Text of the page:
The BBC and the four other international broadcasters issued a statement after a rise in 'deliberate interference'
A group of international broadcasters, including the BBC, have issued a joint statement condemning "an increase in deliberate interference" of their broadcast signals this year in a number of different countries.
In the statement issued by the BBC, Deutsche Welle, Audiovisuel Extérieur de la France, Radio Netherlands Worldwide and Voice of America, broadcast chiefs called on regulators to take action against those responsible and on "national telecommunications authorities to take up the issue".
"We have seen an escalation this year in the number of pressure tactics that have been used on the media being accessed by audiences in Iran and other countries," the broadcasters said.
"We call upon the regulatory authorities to take action against those who deliberately cause interference to satellite signals on the grounds that this is contrary to international conventions for the use of satellites.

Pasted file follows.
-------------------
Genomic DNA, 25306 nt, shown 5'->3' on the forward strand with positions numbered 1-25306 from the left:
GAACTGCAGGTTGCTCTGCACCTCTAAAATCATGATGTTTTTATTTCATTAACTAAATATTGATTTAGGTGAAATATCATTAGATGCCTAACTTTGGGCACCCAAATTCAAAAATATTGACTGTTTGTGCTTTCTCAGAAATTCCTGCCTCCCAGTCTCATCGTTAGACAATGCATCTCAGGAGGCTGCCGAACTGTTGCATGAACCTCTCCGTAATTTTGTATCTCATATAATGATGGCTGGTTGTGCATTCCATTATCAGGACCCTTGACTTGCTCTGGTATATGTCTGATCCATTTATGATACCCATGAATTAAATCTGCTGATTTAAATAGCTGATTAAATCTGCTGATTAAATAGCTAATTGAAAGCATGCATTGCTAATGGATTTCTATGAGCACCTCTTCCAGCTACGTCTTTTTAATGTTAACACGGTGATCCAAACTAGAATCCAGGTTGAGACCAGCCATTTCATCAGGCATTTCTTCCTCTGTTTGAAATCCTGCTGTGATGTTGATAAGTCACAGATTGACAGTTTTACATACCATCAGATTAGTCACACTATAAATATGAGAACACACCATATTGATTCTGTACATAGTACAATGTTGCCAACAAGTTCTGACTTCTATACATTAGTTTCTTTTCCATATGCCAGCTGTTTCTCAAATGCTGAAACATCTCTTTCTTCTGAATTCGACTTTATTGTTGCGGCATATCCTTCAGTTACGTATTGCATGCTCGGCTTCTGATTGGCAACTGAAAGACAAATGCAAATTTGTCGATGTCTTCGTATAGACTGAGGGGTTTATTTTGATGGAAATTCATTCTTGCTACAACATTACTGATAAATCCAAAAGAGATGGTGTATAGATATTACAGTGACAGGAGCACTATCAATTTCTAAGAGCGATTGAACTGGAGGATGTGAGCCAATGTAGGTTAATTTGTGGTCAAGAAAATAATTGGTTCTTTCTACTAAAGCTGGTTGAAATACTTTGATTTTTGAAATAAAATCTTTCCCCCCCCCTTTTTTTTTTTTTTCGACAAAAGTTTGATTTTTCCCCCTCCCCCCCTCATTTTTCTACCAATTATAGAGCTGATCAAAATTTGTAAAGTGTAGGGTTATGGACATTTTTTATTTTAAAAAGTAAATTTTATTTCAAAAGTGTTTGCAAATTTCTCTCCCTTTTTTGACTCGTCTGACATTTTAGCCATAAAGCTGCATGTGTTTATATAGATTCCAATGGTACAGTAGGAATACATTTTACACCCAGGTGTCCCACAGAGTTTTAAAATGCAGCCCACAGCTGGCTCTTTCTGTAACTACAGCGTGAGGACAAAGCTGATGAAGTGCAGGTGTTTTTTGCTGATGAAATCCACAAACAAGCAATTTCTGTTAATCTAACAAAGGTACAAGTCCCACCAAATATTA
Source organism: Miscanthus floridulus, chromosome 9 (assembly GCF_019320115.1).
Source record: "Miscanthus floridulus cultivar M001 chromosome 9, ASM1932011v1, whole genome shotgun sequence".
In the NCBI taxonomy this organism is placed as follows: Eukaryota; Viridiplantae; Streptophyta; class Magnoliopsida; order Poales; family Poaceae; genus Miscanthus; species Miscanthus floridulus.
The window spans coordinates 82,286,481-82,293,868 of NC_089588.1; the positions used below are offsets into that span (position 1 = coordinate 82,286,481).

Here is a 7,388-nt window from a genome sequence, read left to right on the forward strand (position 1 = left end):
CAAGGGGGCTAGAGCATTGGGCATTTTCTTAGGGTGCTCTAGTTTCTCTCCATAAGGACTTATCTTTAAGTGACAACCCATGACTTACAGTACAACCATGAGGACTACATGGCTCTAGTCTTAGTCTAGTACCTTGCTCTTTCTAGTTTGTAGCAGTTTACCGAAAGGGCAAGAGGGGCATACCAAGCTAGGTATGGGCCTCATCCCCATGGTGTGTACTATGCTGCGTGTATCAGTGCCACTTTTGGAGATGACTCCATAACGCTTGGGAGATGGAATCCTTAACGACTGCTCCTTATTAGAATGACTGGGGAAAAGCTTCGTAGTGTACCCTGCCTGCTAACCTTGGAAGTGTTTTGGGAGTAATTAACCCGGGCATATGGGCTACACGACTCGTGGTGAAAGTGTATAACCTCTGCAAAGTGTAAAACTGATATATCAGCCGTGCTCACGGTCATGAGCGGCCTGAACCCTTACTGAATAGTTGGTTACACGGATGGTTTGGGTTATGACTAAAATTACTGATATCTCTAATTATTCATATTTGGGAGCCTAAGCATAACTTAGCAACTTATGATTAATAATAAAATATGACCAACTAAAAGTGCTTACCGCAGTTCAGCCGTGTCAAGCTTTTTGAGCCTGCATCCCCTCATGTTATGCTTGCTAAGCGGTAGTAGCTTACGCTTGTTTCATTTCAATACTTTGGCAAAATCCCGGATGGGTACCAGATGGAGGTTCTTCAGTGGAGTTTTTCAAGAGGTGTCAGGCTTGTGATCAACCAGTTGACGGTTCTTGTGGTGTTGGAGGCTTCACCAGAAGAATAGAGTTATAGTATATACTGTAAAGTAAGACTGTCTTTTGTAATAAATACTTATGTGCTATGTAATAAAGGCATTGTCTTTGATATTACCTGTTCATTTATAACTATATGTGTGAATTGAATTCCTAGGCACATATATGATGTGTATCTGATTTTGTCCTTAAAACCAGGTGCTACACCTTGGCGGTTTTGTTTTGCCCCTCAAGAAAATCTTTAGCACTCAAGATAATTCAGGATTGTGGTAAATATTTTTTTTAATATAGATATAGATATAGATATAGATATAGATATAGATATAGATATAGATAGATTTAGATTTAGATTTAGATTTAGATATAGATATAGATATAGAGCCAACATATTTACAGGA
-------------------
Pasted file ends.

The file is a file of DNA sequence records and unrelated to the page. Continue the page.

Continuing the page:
"We specifically ask national telecommunications authorities to take up the issue at an upcoming meeting of the International Telecommunication Union in Geneva.
"We also call upon satellite operators and service providers to recognise the importance of the role they play in ensuring the free flow of information."
In the statement, the broadcasters refer in particular to a rise in the "jamming" of Persian programming, adding that it appears the "interference originates from Iran".
In February this year, following its reporting of the Egyptian protests, the BBC issued a statement to say satellites used to broadcast the Persian television signal into Iran were being "jammed".
At the time the BBC's director of global news Peter Horrocks called for an "immediate" stop to the interference, but seven months later, in September, the broadcaster revealed that it was now experiencing jamming of two satellites "for the first time".